Vote delegation system for STEEM blockchain: cli tool for delegators
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wise

README.md

Steem WISE (cli tool)

npm License PRs Welcome Chat Wise operations count

Vote delegation system for STEEM blockchain: cli tool.

Wise allows you to securely grant other users your voting power under conditions specified by you.

What is WISE? — see steem-wise-core#how-does-wise-work and Manual.

Important links:

Definitions

  • Delegator — a user who owns the voting power and allows the voter to use it.
  • Voter — a user who votes using the account of the delegator (with delegator's voting power)
  • Daemon — a service that is running on delegator's server, that receives vote orders sent by the voter and decides weather to vote as the voter asked, or to reject the voteorder.
  • Wise platform (planned) — an alternative to the daemon, which allows a user to be a delegator without setting up the daemon (instead the daemon is operated by us). Wise platform is under development now.
  • Ruleset — named set of rules under which specified voter can vote with the delegator's account. Ruleset has a name, has a voter defined and has zero or more rules specified.
  • Voteorder — a request from the voter to the delegator to vote for a given post. Contains name of the ruleset, author and permlink of the post.

The WISE CLI

This is a fully featured tool for using WISE system. It allows to perform all possible Wise operations. Possible commands are:

$ wise
 
  Usage: wise [options] [command]

  Options:

    --version                        output the version number
    -v, --verbose                    Verbose mode (log level: INFO)
    --debug                          Debug verbosity mode (log level: DEBUG)
    -c, --config-file [path]         Use specific config file
    -h, --help                       output usage information

  Commands:

    send-voteorder [voteorder]       Sends a voteorder. You can pass path to a JSON file or pass JSON directly
    upload-rules [rules]             Uploads rules to blockchain. You can pass path to a JSON file or pass JSON directly
    download-rules [options] [file]  Downloads rules from blockchain to the file. Type 'wise init --help' To get a list of the options.
    daemon [sinceBlockNum]           Reads all blocks since last confirmation (or saved state) a loop and sends votes/confirmations to blockchain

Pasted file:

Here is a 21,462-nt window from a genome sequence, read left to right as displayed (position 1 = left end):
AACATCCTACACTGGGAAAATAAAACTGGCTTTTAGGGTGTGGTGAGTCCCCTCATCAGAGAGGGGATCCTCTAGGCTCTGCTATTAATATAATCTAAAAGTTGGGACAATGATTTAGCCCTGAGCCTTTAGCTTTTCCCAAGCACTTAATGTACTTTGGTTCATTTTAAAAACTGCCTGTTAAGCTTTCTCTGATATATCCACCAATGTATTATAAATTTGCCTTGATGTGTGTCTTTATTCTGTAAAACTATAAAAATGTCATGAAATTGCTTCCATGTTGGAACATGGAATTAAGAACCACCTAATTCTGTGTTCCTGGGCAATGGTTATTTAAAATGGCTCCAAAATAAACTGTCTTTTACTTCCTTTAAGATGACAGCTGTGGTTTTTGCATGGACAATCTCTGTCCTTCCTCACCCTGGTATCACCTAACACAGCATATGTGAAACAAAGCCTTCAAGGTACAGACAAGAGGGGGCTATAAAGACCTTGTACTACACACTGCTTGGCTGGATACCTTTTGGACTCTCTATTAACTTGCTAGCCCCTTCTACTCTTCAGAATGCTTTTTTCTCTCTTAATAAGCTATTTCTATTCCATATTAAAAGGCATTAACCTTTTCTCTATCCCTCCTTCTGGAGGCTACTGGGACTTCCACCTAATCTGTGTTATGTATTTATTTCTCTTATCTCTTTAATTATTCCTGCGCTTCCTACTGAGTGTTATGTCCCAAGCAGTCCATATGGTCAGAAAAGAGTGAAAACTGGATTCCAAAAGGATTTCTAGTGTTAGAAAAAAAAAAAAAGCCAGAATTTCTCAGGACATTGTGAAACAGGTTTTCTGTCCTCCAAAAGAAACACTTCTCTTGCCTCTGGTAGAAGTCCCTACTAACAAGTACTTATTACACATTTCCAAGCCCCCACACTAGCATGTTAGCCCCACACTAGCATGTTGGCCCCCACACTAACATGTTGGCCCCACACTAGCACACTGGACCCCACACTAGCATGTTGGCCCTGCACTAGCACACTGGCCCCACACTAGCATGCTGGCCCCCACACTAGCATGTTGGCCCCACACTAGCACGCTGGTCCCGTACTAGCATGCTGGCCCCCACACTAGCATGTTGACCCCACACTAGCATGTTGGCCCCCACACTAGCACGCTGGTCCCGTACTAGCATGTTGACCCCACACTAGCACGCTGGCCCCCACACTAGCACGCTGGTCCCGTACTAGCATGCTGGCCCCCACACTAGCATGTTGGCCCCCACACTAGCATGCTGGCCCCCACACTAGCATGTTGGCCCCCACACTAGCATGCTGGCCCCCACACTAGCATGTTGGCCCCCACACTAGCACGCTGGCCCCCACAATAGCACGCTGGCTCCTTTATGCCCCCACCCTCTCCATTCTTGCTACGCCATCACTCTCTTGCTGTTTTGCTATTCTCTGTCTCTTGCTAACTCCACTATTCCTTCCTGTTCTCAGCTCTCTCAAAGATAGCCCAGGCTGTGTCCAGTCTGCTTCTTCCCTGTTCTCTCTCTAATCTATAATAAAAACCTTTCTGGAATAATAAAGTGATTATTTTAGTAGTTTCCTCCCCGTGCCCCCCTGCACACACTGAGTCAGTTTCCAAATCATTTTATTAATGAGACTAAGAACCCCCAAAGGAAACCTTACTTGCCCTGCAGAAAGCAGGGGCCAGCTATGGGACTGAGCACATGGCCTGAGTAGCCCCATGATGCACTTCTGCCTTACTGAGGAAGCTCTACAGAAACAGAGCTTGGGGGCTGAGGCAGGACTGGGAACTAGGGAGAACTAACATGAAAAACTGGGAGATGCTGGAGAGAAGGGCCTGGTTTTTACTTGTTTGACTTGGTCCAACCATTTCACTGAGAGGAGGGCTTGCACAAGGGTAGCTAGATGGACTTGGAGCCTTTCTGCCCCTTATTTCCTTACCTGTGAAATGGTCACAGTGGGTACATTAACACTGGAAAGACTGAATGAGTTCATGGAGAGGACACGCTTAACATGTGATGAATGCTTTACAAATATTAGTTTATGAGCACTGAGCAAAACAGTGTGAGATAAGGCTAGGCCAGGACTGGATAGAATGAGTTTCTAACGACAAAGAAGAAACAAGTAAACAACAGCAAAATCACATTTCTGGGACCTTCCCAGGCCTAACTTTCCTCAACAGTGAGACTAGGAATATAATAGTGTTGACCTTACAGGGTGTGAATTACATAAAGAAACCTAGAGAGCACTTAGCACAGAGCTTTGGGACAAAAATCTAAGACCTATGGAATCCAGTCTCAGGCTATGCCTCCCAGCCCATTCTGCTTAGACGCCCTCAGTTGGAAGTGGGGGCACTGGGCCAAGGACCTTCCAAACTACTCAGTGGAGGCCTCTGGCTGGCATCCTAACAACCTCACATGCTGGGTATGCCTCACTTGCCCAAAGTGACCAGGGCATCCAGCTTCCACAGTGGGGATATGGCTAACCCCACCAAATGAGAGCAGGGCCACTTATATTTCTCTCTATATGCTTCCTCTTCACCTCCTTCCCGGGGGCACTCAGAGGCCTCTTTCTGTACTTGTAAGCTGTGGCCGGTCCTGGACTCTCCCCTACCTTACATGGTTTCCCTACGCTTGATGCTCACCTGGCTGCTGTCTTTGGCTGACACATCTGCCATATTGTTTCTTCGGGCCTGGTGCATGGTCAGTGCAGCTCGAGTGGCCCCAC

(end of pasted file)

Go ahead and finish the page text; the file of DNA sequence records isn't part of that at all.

init [options] [path]            Creates default rules.yml, config.yml, synced-block-num.txt in specified location. Type 'wise init --help' To get a list of the options.

How to install

To install WISE CLI:

  1. Install NodeJS
  2. Install wise cli tool: npm install -g steem-wise-cli
  3. Setup wise configuration files: $ wise init

Detailed instructions on how to install CLI and how to become a delegator (sync the rules and run the daemon) are here: https://wise.vote/installation.

After installation you can:

  1. Synchronise the rules (rules can be changed in rules.yml file): $ wise sync-rules
  2. Run the daemon (which will synchronise voteorders from your voters): $ wise daemon

Congratulations! You are a delegator now.

Commands

Initialising config (wise init)

$ wise init --help

  Usage: init [options] [path]

  Creates default rules.yml, config.yml, synced-block-num.txt in specified location. Type 'wise init --help' To get a list of the options.

  Options:

    -g, --global                        Puts config and rules in home directory (~/.wise/)
    -n, --config [path]                 Specify path for config.yml [default:config.yml]
    -r, --rules [path]                  Specify path for rules.yml [defualt:rules.yml]
    -u, --username [account]            Account name
    -k, --save-posting-key              Saves private post key in config file
    -d, --dont-save-posting-key         Do not save posting key in config file
    -b, --since-block [block-num]       Number of block, from which synchronisation starts [default: head]
    -s, --synced-block-num-path [path]  Path to file, which stores number of last synced block [default: synced-block-num.txt]
    -h, --help                          output usage information

wise init creates default config files. These files are:

  • config.yml — wise cli configuration (steem username, optional posting key, etc.). See config.yml details.
  • rules.yml — stores the rules that are synchronised to the blockchain. Storing it in file allows easy synchronisation of changes. See rules.yml details.
  • synced-block-num.txt — stores the number of last processed block. Allows the daemon to continue the synchronisation from a saved point. See synced-block-num.txt details.

You can run wise init in two modes.

  • Local mode: $ wise init — creates all the files in current directory
  • Global mode: $ wise init --global — creates the files in $HOME/.wise.

Furthermore, you can manually specify locations of each of the files separately using command options. If any of the informations is missing, wise-init will ask you for it. But, if you specify all the files, the username, and decide weather to save posting key or not, wise init will not ask you for anything simply creating all necessary files.

Wise-init will ask you if you want to store your posting key, but you don't have to. If you choose not to save the posting key — you will be prompted for it when running a cli command. Read more about security of storing the posting key.

Uploading rules (wise upload-rules)